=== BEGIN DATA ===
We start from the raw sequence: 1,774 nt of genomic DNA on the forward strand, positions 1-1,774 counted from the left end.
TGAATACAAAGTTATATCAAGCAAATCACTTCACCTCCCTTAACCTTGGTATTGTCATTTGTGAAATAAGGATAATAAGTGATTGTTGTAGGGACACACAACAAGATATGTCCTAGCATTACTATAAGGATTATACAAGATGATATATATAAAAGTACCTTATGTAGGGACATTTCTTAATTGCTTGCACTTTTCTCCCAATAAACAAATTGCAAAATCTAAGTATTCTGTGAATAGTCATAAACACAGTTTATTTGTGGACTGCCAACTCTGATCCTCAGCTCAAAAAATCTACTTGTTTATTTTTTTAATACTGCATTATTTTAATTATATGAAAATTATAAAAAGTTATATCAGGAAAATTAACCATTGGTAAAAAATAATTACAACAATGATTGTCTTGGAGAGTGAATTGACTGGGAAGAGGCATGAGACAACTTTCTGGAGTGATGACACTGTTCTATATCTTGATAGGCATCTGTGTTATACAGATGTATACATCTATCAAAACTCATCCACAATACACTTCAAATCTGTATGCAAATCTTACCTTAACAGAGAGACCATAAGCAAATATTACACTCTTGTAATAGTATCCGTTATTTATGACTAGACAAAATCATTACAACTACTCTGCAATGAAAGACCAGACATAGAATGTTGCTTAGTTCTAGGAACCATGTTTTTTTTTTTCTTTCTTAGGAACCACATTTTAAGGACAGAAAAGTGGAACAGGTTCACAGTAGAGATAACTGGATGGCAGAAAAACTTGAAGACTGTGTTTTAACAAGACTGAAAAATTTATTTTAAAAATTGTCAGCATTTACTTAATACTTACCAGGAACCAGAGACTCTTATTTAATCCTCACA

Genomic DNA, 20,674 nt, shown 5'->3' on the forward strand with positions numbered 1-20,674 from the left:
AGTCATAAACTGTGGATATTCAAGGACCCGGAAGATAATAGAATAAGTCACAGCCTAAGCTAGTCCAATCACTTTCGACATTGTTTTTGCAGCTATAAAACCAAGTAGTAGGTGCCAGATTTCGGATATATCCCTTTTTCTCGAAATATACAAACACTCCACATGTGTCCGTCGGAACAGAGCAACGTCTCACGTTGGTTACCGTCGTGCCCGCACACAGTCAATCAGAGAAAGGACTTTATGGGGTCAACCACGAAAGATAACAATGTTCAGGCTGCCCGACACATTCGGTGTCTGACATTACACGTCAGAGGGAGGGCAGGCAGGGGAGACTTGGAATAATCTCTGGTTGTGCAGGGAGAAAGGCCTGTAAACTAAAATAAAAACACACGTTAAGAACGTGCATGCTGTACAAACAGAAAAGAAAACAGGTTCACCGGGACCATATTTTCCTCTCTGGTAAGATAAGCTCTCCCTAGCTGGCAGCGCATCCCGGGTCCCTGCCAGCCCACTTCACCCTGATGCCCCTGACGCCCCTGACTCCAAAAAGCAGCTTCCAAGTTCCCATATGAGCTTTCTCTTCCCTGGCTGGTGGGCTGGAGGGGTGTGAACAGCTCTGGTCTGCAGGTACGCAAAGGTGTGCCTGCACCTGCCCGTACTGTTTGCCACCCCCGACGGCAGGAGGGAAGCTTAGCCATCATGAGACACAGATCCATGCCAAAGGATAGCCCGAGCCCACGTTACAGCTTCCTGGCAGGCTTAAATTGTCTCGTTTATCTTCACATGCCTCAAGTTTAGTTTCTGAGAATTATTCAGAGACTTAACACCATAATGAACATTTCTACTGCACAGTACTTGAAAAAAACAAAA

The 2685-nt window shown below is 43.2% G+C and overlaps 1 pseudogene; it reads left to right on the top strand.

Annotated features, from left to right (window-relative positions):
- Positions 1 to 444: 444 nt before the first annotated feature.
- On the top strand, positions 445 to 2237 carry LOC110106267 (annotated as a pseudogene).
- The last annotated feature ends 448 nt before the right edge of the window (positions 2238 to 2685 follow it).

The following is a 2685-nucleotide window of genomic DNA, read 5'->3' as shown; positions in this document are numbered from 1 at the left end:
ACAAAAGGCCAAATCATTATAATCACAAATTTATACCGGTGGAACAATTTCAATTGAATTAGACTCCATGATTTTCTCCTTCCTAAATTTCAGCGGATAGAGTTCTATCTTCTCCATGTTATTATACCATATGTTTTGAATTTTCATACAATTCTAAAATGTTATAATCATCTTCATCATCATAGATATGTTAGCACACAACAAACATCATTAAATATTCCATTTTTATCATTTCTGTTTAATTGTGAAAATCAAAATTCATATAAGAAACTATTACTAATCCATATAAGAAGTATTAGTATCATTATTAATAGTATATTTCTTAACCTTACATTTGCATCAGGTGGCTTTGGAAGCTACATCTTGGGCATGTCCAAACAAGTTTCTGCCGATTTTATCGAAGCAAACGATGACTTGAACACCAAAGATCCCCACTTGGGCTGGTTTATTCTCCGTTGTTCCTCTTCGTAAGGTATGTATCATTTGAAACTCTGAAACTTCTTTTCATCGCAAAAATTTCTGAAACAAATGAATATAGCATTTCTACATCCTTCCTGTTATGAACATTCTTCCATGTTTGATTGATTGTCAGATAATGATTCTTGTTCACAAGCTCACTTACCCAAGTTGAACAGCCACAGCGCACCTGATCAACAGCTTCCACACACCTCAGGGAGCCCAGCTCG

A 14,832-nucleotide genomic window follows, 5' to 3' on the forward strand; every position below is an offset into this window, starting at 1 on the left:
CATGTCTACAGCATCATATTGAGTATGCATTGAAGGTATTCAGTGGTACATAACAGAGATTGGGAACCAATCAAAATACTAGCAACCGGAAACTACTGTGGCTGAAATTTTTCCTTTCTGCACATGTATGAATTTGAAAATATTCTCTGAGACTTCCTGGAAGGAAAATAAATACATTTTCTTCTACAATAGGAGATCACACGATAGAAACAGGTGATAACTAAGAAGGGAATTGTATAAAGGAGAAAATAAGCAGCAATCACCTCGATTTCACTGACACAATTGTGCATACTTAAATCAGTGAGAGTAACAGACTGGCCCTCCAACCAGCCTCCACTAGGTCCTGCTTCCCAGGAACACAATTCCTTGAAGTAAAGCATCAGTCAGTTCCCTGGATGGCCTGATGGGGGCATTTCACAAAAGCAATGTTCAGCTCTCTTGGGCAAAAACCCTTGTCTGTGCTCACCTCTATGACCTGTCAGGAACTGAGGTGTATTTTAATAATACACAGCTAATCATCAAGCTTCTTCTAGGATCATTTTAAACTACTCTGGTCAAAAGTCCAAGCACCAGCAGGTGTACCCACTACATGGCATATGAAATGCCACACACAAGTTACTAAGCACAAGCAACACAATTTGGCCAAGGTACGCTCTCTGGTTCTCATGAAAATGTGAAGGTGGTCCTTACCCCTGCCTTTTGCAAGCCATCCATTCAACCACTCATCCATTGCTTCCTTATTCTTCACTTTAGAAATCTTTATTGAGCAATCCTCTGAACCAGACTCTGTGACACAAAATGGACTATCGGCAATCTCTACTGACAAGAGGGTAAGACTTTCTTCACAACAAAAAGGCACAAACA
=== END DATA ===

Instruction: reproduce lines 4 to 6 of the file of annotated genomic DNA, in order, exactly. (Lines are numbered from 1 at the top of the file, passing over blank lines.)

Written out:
AGTCATAAACTGTGGATATTCAAGGACCCGGAAGATAATAGAATAAGTCACAGCCTAAGCTAGTCCAATCACTTTCGACATTGTTTTTGCAGCTATAAAACCAAGTAGTAGGTGCCAGATTTCGGATATATCCCTTTTTCTCGAAATATACAAACACTCCACATGTGTCCGTCGGAACAGAGCAACGTCTCACGTTGGTTACCGTCGTGCCCGCACACAGTCAATCAGAGAAAGGACTTTATGGGGTCAACCACGAAAGATAACAATGTTCAGGCTGCCCGACACATTCGGTGTCTGACATTACACGTCAGAGGGAGGGCAGGCAGGGGAGACTTGGAATAATCTCTGGTTGTGCAGGGAGAAAGGCCTGTAAACTAAAATAAAAACACACGTTAAGAACGTGCATGCTGTACAAACAGAAAAGAAAACAGGTTCACCGGGACCATATTTTCCTCTCTGGTAAGATAAGCTCTCCCTAGCTGGCAGCGCATCCCGGGTCCCTGCCAGCCCACTTCACCCTGATGCCCCTGACGCCCCTGACTCCAAAAAGCAGCTTCCAAGTTCCCATATGAGCTTTCTCTTCCCTGGCTGGTGGGCTGGAGGGGTGTGAACAGCTCTGGTCTGCAGGTACGCAAAGGTGTGCCTGCACCTGCCCGTACTGTTTGCCACCCCCGACGGCAGGAGGGAAGCTTAGCCATCATGAGACACAGATCCATGCCAAAGGATAGCCCGAGCCCACGTTACAGCTTCCTGGCAGGCTTAAATTGTCTCGTTTATCTTCACATGCCTCAAGTTTAGTTTCTGAGAATTATTCAGAGACTTAACACCATAATGAACATTTCTACTGCACAGTACTTGAAAAAAACAAAA

The 2685-nt window shown below is 43.2% G+C and overlaps 1 pseudogene; it reads left to right on the top strand.

Annotated features, from left to right (window-relative positions):